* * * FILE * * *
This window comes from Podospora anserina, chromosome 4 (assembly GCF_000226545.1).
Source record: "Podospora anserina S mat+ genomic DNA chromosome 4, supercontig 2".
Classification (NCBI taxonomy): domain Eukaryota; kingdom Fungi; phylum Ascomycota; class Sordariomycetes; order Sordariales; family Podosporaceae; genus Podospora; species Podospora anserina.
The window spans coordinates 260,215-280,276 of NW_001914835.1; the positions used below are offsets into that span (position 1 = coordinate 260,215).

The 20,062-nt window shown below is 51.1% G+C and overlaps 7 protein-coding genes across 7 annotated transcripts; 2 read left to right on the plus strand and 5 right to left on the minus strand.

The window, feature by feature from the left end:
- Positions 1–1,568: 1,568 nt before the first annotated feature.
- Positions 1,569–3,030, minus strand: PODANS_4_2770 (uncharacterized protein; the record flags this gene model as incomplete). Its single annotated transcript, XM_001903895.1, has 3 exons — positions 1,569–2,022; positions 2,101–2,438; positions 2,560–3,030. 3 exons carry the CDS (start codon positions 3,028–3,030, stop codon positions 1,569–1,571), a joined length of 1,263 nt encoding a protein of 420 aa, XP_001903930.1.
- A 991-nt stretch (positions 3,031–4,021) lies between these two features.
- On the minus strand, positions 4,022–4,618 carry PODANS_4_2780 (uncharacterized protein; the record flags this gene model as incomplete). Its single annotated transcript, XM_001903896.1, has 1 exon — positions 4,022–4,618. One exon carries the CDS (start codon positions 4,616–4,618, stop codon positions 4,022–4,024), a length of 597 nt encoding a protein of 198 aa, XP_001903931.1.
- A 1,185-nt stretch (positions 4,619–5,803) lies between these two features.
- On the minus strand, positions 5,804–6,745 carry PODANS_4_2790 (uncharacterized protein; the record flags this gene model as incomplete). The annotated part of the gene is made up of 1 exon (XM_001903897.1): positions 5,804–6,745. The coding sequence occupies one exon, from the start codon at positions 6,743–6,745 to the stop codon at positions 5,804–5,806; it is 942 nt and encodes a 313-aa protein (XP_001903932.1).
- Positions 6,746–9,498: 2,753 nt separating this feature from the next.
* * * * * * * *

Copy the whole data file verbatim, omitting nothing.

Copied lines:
This window comes from Podospora anserina, chromosome 4 (assembly GCF_000226545.1).
Source record: "Podospora anserina S mat+ genomic DNA chromosome 4, supercontig 2".
Classification (NCBI taxonomy): domain Eukaryota; kingdom Fungi; phylum Ascomycota; class Sordariomycetes; order Sordariales; family Podosporaceae; genus Podospora; species Podospora anserina.
The window spans coordinates 260,215-280,276 of NW_001914835.1; the positions used below are offsets into that span (position 1 = coordinate 260,215).

The 20,062-nt window shown below is 51.1% G+C and overlaps 7 protein-coding genes across 7 annotated transcripts; 2 read left to right on the plus strand and 5 right to left on the minus strand.

The window, feature by feature from the left end:
- Positions 1–1,568: 1,568 nt before the first annotated feature.
- Positions 1,569–3,030, minus strand: PODANS_4_2770 (uncharacterized protein; the record flags this gene model as incomplete). Its single annotated transcript, XM_001903895.1, has 3 exons — positions 1,569–2,022; positions 2,101–2,438; positions 2,560–3,030. 3 exons carry the CDS (start codon positions 3,028–3,030, stop codon positions 1,569–1,571), a joined length of 1,263 nt encoding a protein of 420 aa, XP_001903930.1.
- A 991-nt stretch (positions 3,031–4,021) lies between these two features.
- On the minus strand, positions 4,022–4,618 carry PODANS_4_2780 (uncharacterized protein; the record flags this gene model as incomplete). Its single annotated transcript, XM_001903896.1, has 1 exon — positions 4,022–4,618. One exon carries the CDS (start codon positions 4,616–4,618, stop codon positions 4,022–4,024), a length of 597 nt encoding a protein of 198 aa, XP_001903931.1.
- A 1,185-nt stretch (positions 4,619–5,803) lies between these two features.
- On the minus strand, positions 5,804–6,745 carry PODANS_4_2790 (uncharacterized protein; the record flags this gene model as incomplete). The annotated part of the gene is made up of 1 exon (XM_001903897.1): positions 5,804–6,745. The coding sequence occupies one exon, from the start codon at positions 6,743–6,745 to the stop codon at positions 5,804–5,806; it is 942 nt and encodes a 313-aa protein (XP_001903932.1).
- Positions 6,746–9,498: 2,753 nt separating this feature from the next.